EMS World

JUL 2018

EMS World Magazine is the most authoritative source in the world for clinical and educational material designed to improve the delivery of prehospital emergency medical care.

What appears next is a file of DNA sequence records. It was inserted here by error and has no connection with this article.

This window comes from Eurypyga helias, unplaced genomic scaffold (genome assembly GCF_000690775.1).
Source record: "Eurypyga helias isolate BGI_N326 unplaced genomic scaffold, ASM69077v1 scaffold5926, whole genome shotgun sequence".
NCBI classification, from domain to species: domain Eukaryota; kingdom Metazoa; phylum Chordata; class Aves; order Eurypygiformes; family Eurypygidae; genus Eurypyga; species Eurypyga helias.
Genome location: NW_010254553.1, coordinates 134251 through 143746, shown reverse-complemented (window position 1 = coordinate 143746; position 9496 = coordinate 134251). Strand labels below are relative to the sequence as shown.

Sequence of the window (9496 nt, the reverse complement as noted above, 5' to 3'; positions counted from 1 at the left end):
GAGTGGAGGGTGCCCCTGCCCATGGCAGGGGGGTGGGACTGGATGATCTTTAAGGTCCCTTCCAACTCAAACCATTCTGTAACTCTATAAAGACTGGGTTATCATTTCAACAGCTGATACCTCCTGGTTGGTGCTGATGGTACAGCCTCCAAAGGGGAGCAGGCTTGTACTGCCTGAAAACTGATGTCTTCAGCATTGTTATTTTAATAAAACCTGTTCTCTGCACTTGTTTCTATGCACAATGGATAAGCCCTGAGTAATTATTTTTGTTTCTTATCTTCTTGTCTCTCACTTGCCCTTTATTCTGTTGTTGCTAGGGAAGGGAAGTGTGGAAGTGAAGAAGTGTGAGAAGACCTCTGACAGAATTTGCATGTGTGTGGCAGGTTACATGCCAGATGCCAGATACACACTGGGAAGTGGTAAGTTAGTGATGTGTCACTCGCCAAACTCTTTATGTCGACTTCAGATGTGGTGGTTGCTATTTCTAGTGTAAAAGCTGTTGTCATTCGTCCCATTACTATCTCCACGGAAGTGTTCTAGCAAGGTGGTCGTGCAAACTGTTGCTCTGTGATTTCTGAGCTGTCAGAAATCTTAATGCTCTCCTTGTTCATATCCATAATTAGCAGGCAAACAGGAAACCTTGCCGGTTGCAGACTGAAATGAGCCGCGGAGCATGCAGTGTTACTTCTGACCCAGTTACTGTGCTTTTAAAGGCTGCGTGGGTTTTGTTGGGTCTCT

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24 JULY 2018 | EMSWORLD.com COVER REPORT: MCI & DISASTER RESPONSE "We're a unit within the NYPD that spe- cializes in rescue as well as tactics, so if you decide to climb a bridge…and want to take your own life, we're the ones that'll respond," says NYPD Det. Andrew Bershad, NREMT-P, CIC, a tactical medic in the ESU. "We'll climb the bridge, try to convince you to come down, and remove you safely." The New York City subway system, which covers hundreds of miles, is another com- mon location where people end their lives— a horrendous reality the ESU handles on a regular basis. "We're the ones who will go down to the tracks and remove [the remains] so we can open up the pathways of transit again," says Bershad. As new forms of terrorism emerge, with vans being turned into weapons and school shootings breeding copycats, the ESU must learn how to adapt to this rapidly changing environment. "ESU conducts regular training and equips its members with the best equip- ment available to ensure its members are prepared for any challenges they face with the evolving terror threats," Flynn says. "In response to the threat of simultaneous attacks or multiple incidents, the NYPD significantly expanded resources to pro- vide more members trained and equipped to operate in tactical environments." Broad-Based Training Flynn attributes ESU's history of success- ful responses to large-scale incidents both within and outside of New York City to its consistent training. To upkeep its readi- ness for mass-casualty incidents, ESU continuously works with city, state, and federal resources, including the ESU K9 unit as well as special operations assets from the harbor unit, aviation unit, and strategic response group, according to Flynn. Bershad says the repetition of train- ing helps members keep their cool during intense calls: "I think through every stress- ful situation you end up in, you resort back to quality training where you develop mus- cle memory and prepare for any situation that might cross your path." Bershad also believes maintaining effective response tactics through train- ing comes down to basic scene safety and situational awareness. "There needs to be heightened awareness of what's going on. If you go back to scene safety in EMS 101, you [learn you] have to be aware of your surroundings," he says. "I think both tac- tically and medically, it has to be looked at in the same manner as we expect more mass-casualty incidents." Preparation for large-scale incidents cannot be restricted within ESU or any one agency—agencies preparing together is the key to success. "ESU members are at the forefront of the collaboration between the NYPD and FDNY," says Flynn. ESU maintains a strong relationship with other agencies to guaran- tee a cohesive interagency response during critical incidents by conducting exercises and trainings together. Their close training to ensure preparation for future disasters and terrorist incidents became an even higher priority after the attacks of Sep- tember 11, 2001. "ESU ser ves as the primar y tactical team making initial entry into high-threat environments and facilitates insertion of rescue task force (RTF) personnel," says Flynn. "New York City's RTF/active-shooter response model incorporates personnel from the NYPD Special Operations and Counterterrorism bureaus as well as FDNY firefighters and EMS providers. ESU mem- bers are also involved in working with FDNY counterparts to collectively find solutions and recommend policies and procedures for response to terror attacks." In addition to tactical support at all large-scale incidents and events in New York City, ESU provides countersniper teams and armored vehicles for opera- tions in hot and warm zones. Providing protection for all first responders in an MCI (whether terrorist attack, natural disaster, or just an accident) is a key mission of ESU. First responders should keep in mind that in this day and age, the familiar (and safe, depending on location) environments in which they operate could quickly switch from secure to austere. "It's part of the risk of what we do," Bershad says. "Something as simple as a train station or a bike path could become an active crime scene with increased potential of further injury to the rescuers responding." Detective Andrew Bershad training in an ESU helicopter. (Photo: Christopher McNerney)

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